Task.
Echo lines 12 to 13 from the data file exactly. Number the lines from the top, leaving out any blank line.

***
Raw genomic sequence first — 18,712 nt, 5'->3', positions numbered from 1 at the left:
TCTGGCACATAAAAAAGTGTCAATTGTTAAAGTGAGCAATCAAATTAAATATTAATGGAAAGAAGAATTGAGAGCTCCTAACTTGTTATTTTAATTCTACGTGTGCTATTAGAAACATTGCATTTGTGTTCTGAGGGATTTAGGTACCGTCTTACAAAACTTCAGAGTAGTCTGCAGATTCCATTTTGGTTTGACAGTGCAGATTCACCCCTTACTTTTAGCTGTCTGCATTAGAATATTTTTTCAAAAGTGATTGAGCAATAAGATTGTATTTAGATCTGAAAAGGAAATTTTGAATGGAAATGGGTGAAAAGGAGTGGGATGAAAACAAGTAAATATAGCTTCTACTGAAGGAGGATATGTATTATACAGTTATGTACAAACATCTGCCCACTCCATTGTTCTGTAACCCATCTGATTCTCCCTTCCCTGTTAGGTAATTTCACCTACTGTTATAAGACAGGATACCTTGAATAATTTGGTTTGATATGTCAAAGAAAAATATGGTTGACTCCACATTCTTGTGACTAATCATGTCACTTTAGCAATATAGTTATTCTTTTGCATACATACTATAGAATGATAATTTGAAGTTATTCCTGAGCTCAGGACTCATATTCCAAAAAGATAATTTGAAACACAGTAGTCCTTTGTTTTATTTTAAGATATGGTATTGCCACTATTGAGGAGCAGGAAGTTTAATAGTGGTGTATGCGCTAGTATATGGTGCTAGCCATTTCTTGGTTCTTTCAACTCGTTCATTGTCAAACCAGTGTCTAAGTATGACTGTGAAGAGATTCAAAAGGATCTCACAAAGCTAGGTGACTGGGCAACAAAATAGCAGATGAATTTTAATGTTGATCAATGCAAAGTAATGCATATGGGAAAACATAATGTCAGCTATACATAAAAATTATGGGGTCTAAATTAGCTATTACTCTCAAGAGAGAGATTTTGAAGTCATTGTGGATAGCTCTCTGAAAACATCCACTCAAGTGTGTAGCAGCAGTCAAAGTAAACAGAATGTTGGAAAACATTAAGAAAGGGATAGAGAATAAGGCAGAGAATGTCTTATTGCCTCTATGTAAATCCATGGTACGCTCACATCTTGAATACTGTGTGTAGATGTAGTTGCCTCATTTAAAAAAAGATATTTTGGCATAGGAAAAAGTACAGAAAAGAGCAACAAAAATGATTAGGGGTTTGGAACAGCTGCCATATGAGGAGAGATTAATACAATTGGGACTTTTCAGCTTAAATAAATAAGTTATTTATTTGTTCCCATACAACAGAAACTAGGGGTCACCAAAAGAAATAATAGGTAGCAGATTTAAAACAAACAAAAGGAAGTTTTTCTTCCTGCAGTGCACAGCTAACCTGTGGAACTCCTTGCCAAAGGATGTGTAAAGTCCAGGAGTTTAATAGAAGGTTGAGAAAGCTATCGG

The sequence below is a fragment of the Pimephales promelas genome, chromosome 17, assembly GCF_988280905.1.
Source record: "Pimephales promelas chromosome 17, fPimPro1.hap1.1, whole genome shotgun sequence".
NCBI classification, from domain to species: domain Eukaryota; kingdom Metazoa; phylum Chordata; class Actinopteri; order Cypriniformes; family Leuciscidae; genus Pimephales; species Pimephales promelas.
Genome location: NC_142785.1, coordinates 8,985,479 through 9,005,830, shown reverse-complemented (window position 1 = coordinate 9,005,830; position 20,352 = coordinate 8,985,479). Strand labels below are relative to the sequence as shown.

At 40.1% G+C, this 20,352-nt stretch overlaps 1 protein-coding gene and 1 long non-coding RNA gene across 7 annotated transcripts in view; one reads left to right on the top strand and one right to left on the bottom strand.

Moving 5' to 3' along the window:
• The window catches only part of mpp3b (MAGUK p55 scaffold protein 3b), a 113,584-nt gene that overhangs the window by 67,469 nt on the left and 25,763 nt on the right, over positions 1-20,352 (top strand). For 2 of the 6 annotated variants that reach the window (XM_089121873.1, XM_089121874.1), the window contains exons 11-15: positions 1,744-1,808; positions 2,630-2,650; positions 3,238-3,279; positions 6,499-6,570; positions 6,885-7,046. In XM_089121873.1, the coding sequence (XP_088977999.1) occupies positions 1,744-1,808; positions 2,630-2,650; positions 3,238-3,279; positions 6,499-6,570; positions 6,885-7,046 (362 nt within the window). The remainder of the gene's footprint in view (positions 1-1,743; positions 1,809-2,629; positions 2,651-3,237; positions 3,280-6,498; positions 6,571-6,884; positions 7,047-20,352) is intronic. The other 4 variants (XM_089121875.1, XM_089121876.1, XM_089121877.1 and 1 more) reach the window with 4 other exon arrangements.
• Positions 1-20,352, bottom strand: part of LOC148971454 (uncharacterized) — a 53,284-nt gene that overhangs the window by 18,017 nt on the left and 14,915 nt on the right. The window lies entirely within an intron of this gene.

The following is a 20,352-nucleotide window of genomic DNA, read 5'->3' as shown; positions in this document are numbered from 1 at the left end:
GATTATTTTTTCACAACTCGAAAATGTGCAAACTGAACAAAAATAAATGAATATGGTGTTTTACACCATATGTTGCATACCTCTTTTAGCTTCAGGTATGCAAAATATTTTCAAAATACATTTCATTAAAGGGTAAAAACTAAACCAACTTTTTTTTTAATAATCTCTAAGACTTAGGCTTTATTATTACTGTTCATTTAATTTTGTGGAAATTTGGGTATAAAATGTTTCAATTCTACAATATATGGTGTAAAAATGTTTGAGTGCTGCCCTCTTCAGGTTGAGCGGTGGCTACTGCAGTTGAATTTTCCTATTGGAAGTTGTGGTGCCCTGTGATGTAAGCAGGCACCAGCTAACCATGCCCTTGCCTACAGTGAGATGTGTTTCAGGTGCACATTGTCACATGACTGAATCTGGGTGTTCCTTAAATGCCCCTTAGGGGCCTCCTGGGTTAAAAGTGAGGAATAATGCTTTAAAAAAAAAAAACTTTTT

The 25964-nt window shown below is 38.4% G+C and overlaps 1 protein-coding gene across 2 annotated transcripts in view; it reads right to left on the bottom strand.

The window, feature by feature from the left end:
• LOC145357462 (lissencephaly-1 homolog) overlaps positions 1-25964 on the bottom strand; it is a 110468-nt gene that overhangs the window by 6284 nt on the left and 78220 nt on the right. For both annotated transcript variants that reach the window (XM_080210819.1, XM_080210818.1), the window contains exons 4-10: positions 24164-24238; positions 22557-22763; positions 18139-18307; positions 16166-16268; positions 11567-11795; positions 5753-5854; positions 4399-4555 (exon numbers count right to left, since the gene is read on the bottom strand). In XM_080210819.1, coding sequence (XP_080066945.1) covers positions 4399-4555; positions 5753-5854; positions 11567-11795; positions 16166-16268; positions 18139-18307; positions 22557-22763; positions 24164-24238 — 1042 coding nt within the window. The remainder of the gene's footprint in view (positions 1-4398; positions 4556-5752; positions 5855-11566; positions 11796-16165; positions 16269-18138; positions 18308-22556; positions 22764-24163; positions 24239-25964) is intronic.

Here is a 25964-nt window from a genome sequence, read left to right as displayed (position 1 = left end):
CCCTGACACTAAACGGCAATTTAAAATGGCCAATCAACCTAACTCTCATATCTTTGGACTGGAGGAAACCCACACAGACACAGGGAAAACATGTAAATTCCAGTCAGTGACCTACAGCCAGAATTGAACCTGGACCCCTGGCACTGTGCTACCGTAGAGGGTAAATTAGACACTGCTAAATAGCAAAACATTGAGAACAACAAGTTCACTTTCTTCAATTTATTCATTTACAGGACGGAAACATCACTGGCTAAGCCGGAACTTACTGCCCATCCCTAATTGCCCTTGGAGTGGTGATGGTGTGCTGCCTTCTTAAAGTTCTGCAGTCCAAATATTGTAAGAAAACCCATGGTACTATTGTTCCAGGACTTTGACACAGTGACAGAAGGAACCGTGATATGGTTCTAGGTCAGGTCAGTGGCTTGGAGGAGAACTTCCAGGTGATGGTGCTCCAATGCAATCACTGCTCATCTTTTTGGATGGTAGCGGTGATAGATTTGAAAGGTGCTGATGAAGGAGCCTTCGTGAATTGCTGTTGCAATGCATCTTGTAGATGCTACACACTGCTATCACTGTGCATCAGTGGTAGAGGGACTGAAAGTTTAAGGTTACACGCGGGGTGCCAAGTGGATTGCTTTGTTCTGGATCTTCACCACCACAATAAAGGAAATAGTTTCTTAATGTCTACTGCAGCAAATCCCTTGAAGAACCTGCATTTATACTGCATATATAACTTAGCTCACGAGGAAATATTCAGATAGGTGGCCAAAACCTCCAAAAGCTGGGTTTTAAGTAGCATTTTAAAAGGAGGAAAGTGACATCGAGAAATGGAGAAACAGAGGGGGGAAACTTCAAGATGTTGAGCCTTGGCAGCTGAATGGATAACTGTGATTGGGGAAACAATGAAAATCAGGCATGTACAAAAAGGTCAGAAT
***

GATTATTTTTTCACAACTCGAAAATGTGCAAACTGAACAAAAATAAATGAATATGGTGTTTTACACCATATGTTGCATACCTCTTTTAGCTTCAGGTATGCAAAATATTTTCAAAATACATTTCATTAAAGGGTAAAAACTAAACCAACTTTTTTTTTAATAATCTCTAAGACTTAGGCTTTATTATTACTGTTCATTTAATTTTGTGGAAATTTGGGTATAAAATGTTTCAATTCTACAATATATGGTGTAAAAATGTTTGAGTGCTGCCCTCTTCAGGTTGAGCGGTGGCTACTGCAGTTGAATTTTCCTATTGGAAGTTGTGGTGCCCTGTGATGTAAGCAGGCACCAGCTAACCATGCCCTTGCCTACAGTGAGATGTGTTTCAGGTGCACATTGTCACATGACTGAATCTGGGTGTTCCTTAAATGCCCCTTAGGGGCCTCCTGGGTTAAAAGTGAGGAATAATGCTTTAAAAAAAAAAAACTTTTT

The 25964-nt window shown below is 38.4% G+C and overlaps 1 protein-coding gene across 2 annotated transcripts in view; it reads right to left on the bottom strand.